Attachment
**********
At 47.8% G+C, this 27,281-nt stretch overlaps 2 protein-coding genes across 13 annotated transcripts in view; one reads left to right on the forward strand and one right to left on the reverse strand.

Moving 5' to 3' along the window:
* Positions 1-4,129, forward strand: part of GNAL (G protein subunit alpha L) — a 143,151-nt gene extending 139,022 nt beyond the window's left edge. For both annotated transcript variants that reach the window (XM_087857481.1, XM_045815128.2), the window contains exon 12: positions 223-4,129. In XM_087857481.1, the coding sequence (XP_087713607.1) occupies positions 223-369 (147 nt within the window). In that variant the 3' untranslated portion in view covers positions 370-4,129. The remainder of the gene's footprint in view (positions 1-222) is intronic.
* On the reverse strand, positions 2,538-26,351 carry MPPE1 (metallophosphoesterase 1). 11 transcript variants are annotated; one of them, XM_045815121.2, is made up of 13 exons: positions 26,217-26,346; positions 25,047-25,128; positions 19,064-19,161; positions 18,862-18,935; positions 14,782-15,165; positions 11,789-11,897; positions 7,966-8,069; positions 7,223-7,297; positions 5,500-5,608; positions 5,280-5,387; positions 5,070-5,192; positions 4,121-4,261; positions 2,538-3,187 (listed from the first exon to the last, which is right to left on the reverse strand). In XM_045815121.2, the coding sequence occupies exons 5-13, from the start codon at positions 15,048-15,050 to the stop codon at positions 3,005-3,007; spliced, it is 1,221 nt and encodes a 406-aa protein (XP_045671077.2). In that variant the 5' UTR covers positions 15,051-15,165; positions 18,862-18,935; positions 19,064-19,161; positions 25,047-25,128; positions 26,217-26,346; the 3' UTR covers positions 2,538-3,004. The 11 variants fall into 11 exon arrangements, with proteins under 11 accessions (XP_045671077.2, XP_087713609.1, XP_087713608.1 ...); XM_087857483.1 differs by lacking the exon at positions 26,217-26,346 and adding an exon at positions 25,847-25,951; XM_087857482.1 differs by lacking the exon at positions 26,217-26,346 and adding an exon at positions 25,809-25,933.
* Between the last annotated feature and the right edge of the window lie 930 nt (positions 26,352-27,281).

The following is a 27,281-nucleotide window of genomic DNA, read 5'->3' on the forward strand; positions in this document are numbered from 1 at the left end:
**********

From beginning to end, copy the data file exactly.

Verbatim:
At 47.8% G+C, this 27,281-nt stretch overlaps 2 protein-coding genes across 13 annotated transcripts in view; one reads left to right on the forward strand and one right to left on the reverse strand.

Moving 5' to 3' along the window:
* Positions 1-4,129, forward strand: part of GNAL (G protein subunit alpha L) — a 143,151-nt gene extending 139,022 nt beyond the window's left edge. For both annotated transcript variants that reach the window (XM_087857481.1, XM_045815128.2), the window contains exon 12: positions 223-4,129. In XM_087857481.1, the coding sequence (XP_087713607.1) occupies positions 223-369 (147 nt within the window). In that variant the 3' untranslated portion in view covers positions 370-4,129. The remainder of the gene's footprint in view (positions 1-222) is intronic.
* On the reverse strand, positions 2,538-26,351 carry MPPE1 (metallophosphoesterase 1). 11 transcript variants are annotated; one of them, XM_045815121.2, is made up of 13 exons: positions 26,217-26,346; positions 25,047-25,128; positions 19,064-19,161; positions 18,862-18,935; positions 14,782-15,165; positions 11,789-11,897; positions 7,966-8,069; positions 7,223-7,297; positions 5,500-5,608; positions 5,280-5,387; positions 5,070-5,192; positions 4,121-4,261; positions 2,538-3,187 (listed from the first exon to the last, which is right to left on the reverse strand). In XM_045815121.2, the coding sequence occupies exons 5-13, from the start codon at positions 15,048-15,050 to the stop codon at positions 3,005-3,007; spliced, it is 1,221 nt and encodes a 406-aa protein (XP_045671077.2). In that variant the 5' UTR covers positions 15,051-15,165; positions 18,862-18,935; positions 19,064-19,161; positions 25,047-25,128; positions 26,217-26,346; the 3' UTR covers positions 2,538-3,004. The 11 variants fall into 11 exon arrangements, with proteins under 11 accessions (XP_045671077.2, XP_087713609.1, XP_087713608.1 ...); XM_087857483.1 differs by lacking the exon at positions 26,217-26,346 and adding an exon at positions 25,847-25,951; XM_087857482.1 differs by lacking the exon at positions 26,217-26,346 and adding an exon at positions 25,809-25,933.
* Between the last annotated feature and the right edge of the window lie 930 nt (positions 26,352-27,281).

The following is a 27,281-nucleotide window of genomic DNA, read 5'->3' on the forward strand; positions in this document are numbered from 1 at the left end: